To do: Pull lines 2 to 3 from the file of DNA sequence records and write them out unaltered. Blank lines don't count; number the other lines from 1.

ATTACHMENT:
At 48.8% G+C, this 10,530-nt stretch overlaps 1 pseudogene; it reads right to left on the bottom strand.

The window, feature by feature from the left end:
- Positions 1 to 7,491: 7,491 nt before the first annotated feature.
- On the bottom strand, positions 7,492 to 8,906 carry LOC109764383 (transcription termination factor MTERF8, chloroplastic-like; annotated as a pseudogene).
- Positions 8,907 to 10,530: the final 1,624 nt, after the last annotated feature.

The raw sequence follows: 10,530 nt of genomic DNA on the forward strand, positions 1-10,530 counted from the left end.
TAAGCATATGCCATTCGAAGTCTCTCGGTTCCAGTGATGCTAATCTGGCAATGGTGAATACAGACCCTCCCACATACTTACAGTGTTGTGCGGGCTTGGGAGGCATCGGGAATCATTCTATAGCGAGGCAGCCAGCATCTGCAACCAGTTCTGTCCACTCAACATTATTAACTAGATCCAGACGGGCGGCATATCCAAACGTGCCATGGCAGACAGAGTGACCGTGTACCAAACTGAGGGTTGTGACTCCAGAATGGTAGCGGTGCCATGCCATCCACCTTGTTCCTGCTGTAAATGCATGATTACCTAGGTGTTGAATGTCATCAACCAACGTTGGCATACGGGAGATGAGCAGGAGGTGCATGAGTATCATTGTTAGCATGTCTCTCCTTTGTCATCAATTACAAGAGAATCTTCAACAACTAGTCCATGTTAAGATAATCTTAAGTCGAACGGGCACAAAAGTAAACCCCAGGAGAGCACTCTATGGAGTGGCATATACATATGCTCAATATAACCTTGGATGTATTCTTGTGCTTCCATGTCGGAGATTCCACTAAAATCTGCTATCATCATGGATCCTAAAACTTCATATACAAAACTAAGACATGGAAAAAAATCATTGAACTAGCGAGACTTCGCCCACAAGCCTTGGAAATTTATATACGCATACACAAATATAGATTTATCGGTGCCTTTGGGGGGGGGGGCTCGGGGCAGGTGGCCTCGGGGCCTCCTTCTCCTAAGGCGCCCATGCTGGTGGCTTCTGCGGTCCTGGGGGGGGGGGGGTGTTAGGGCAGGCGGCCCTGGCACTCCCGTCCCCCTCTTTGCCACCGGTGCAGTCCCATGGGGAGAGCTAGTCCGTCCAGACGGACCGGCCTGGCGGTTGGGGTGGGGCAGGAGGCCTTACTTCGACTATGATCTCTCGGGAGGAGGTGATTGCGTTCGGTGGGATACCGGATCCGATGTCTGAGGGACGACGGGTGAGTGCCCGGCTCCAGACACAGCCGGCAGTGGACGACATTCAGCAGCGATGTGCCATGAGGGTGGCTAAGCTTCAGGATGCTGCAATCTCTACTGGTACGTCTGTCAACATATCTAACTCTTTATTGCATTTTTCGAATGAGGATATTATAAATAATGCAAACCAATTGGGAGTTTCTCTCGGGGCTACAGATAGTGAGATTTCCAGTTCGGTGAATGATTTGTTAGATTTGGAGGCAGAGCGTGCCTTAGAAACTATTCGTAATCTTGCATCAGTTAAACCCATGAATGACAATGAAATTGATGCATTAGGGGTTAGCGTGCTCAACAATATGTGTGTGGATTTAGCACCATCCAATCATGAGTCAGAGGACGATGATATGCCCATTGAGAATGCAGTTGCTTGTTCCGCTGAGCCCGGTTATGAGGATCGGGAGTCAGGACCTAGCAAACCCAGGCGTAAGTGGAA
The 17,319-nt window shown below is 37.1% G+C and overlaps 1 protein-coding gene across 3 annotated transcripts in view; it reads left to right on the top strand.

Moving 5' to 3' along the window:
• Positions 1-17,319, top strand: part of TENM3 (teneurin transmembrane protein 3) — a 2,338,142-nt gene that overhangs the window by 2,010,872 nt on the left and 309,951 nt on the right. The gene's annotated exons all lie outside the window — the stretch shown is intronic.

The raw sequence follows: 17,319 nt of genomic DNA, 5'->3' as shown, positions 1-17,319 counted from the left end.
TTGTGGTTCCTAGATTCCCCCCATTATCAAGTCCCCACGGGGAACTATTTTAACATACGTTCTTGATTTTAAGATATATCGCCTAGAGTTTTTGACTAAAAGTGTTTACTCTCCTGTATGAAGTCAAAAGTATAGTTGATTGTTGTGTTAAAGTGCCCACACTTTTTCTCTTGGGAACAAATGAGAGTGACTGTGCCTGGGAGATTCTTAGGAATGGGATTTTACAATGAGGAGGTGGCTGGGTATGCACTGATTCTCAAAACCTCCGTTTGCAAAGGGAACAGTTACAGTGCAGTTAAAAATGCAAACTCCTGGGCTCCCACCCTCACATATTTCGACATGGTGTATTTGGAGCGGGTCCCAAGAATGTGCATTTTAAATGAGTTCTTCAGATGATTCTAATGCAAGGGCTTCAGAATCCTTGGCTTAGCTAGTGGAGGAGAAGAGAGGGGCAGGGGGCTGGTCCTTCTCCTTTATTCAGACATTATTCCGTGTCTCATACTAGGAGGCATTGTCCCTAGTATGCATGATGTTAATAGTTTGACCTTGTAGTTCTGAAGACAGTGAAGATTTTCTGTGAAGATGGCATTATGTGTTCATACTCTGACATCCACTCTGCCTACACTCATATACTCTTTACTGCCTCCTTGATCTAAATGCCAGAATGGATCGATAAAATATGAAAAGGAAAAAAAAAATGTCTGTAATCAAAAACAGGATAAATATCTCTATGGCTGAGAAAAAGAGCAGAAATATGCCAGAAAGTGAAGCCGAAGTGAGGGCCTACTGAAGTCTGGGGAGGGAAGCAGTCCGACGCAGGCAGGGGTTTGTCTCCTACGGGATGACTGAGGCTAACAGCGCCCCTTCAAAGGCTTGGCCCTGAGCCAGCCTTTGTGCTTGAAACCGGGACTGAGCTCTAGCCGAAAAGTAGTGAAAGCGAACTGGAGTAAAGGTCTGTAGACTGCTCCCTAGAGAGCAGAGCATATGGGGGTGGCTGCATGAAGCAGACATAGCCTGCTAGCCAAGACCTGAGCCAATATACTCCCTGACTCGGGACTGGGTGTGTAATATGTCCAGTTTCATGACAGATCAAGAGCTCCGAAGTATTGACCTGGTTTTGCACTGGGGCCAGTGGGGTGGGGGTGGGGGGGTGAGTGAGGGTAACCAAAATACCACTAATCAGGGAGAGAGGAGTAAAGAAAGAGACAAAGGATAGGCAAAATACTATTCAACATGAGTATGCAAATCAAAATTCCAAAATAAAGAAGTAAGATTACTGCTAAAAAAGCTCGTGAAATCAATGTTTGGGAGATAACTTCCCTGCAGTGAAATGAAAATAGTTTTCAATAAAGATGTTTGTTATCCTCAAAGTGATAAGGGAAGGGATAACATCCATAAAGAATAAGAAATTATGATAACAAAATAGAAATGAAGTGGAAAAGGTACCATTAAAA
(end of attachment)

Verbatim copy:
The window, feature by feature from the left end:
- Positions 1 to 7,491: 7,491 nt before the first annotated feature.